The LaserWeb project recently released version 3, with many new features and improvements ready to give your laser cutter or engraver a serious boost in capabilities! On top of that, new 3-axis CNC support means that the door is open to having LaserWeb do for other CNC tools what it has already done for laser cutting and engraving.
LaserWeb3 supports different controllers and the machines they might be connected to – whether they are home-made systems, CNC frames equipped with laser diode emitters (such as retrofitted 3D printers), or one of those affordable blue-box 40W Chinese lasers with the proprietary controller replaced by something like a SmoothieBoard.
We’ve covered the LaserWeb project in the past but since then a whole lot of new development has been contributed, resulting in better performance with new features (like CNC mode) and a new UI. The newest version includes not only an improved ability to import multiple files and formats into single multi-layered jobs, but also Smoothieware Ethernet support and a job cost estimator. Performance in LaserWeb3 is currently best with Smoothieware, but you can still save and export GCODE to use it with Grbl, Marlin, EMC2, or Mach3.
We recently shared a lot of great information on safe homebrew laser cutter design. Are you making your own laser cutting machine, or retrofitting an existing one? Let us know about it in the comments!
Milling and routing flat surfaces is pretty much the point of a CNC router, but how about curved surfaces? Auto leveling of hobby CNC machines and 3D printers is becoming commonplace, but Scorch Works is doing just the opposite: using a probe touch probe on a CNC machine to transform a G-Code file into something that can be milled on a curved surface.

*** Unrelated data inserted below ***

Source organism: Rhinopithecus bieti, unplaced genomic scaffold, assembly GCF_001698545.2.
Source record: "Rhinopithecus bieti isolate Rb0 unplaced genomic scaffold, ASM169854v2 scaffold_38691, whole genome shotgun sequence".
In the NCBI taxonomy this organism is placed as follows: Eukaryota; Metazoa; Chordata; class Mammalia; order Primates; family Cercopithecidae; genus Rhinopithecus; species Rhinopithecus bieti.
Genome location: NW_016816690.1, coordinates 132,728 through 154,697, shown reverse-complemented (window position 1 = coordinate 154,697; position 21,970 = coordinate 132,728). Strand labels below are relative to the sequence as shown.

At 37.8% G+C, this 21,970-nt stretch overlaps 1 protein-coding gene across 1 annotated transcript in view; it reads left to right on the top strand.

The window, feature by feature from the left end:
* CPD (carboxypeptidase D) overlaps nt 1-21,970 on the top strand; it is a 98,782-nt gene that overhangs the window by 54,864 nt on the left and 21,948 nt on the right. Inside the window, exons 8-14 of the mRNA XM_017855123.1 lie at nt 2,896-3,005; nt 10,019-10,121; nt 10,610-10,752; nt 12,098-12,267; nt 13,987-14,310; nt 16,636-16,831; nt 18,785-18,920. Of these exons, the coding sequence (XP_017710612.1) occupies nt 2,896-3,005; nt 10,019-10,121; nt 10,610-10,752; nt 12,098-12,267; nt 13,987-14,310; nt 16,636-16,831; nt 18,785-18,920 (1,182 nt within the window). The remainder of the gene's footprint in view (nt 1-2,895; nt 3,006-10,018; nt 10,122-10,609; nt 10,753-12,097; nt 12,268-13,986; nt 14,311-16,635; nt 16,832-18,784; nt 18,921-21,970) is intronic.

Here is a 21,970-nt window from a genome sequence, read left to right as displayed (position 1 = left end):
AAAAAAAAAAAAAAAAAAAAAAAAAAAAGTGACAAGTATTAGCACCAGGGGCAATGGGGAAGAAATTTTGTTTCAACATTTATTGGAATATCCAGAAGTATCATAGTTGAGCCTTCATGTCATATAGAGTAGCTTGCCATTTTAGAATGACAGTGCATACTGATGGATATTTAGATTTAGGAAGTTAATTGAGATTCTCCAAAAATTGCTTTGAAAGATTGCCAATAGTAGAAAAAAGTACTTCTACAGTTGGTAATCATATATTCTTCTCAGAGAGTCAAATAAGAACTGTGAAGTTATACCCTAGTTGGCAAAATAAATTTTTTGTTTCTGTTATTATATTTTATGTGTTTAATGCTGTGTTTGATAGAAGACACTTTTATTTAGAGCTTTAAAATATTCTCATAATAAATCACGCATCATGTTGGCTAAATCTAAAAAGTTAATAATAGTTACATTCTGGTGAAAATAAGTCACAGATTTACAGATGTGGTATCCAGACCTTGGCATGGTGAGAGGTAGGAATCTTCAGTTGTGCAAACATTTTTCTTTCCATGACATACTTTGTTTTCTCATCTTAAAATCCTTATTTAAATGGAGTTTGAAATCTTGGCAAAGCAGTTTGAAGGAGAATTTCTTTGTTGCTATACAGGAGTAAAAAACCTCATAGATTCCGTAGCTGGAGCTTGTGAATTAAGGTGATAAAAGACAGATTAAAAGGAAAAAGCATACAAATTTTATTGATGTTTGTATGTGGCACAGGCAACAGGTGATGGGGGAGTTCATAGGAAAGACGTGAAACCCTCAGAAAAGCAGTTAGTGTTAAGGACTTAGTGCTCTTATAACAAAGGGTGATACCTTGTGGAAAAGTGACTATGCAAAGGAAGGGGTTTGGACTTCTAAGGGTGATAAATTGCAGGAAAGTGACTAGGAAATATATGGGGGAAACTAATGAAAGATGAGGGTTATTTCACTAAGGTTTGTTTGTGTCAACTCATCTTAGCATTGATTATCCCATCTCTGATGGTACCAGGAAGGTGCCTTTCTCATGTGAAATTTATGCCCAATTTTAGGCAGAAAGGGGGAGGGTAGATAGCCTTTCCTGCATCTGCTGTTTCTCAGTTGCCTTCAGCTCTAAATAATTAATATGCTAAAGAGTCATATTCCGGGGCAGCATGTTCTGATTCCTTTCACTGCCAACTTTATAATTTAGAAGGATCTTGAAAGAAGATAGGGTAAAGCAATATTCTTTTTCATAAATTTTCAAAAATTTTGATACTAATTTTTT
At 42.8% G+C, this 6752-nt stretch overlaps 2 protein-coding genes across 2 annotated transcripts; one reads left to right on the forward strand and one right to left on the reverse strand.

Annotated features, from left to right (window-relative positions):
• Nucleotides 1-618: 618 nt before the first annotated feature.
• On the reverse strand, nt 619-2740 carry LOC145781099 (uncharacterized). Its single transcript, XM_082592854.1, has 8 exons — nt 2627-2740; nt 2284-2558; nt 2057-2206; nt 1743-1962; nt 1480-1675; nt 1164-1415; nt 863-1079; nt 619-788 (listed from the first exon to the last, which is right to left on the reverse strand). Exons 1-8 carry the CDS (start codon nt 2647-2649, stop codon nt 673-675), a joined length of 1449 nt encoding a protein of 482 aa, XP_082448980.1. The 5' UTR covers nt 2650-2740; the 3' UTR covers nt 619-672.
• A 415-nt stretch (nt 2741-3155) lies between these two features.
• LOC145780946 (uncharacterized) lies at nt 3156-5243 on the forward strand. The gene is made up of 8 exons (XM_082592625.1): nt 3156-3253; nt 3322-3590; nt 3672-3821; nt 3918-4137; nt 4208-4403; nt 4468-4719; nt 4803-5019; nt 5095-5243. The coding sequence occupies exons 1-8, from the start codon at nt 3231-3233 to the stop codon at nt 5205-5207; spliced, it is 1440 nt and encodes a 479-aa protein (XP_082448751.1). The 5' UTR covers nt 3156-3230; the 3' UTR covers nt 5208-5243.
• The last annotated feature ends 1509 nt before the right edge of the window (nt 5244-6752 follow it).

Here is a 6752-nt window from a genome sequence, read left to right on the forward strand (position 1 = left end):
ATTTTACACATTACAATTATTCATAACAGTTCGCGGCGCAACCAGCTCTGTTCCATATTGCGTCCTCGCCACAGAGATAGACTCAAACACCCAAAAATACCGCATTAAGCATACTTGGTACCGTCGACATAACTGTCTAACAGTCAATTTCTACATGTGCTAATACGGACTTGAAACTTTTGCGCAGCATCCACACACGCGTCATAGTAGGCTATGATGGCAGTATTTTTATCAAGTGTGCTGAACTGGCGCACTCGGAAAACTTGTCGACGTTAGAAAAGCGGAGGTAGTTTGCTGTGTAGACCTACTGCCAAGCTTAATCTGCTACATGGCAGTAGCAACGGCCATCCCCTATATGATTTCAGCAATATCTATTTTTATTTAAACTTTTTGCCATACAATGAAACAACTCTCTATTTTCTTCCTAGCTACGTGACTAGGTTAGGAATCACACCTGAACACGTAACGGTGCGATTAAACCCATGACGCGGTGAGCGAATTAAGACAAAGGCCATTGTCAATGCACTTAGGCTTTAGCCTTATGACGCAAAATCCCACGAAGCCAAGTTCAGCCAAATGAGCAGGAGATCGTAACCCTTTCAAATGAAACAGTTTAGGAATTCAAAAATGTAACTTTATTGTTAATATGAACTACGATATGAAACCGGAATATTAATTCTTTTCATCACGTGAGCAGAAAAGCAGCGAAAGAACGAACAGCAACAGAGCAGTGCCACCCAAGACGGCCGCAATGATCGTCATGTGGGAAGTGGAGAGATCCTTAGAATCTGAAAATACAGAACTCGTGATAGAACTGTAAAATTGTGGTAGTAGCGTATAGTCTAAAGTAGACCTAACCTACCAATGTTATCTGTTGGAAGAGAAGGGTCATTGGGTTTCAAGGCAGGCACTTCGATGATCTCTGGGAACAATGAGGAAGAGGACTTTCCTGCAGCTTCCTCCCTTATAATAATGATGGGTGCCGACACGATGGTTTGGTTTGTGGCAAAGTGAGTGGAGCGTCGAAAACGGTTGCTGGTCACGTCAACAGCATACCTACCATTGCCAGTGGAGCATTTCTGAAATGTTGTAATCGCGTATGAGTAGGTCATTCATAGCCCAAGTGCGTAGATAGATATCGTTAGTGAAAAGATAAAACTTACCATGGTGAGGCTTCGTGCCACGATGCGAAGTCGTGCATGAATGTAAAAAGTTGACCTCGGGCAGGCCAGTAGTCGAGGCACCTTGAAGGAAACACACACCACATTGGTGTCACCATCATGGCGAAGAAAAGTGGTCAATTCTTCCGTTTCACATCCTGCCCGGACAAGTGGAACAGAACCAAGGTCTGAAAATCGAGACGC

The technique is pretty much the complete opposite of Autoleveller, the tool of choice for milling and routing objects that aren’t completely flat or perpendicular to the bed with a MACH3 or LinuxCNC machine. In this case, a touch probe attached to the router scans a curved part, applies bilinear interpolation to a G-Code file, and then starts machining.
The probe can be used on just about anything – in the videos below, you can see a perfect engraving in a block of plastic that’s about 30 degrees off perpendicular to the bed, letters carved in a baseball bat, and a guaranteed way to get your project featured on Hackaday.
Continue reading “Milling Curved Objects With A G-Code Ripper”
[Mike Douglas] has a small hobby CNC router, which works great — but you’re limited to controlling it from your PC. And unfortunately, there just aren’t pendants made for this consumer level stuff. Annoyed at having to reach over to use his keyboard all the time, he stumbled upon a simple, but brilliant solution: A dedicated USB 10-key pendant keypad.
These USB keypads are designed for laptops that don’t have full size keyboards. They can be had for a few dollars from China, and let you expand your keyboard possibilities… All [Mike] had to do was print off some stickers to put on the keys!
It’s easy to program new hot keys in Mach3 — and there you go! Why haven’t we thought of this before? While you’re at it, why not build a cyclonic dust separator for your CNC too — and if you’re having trouble clamping down work pieces, [Mike] has a pretty cool solution for that as well.
Excellent results can come from a small CNC router, but don’t forget the software!
CNC tools, whatever their flavor, can greatly enhance your “making” or DIY ability. My current tool of choice is a CNC router. Being familiar with a manual milling machine, the concept seemed similar, and the price of these is quite reasonable when compared to some other tools. As described in this post, my machine is a Zen Toolworks model, but there are certainly other options to visit like this Probotix V90 model noted recently in this post.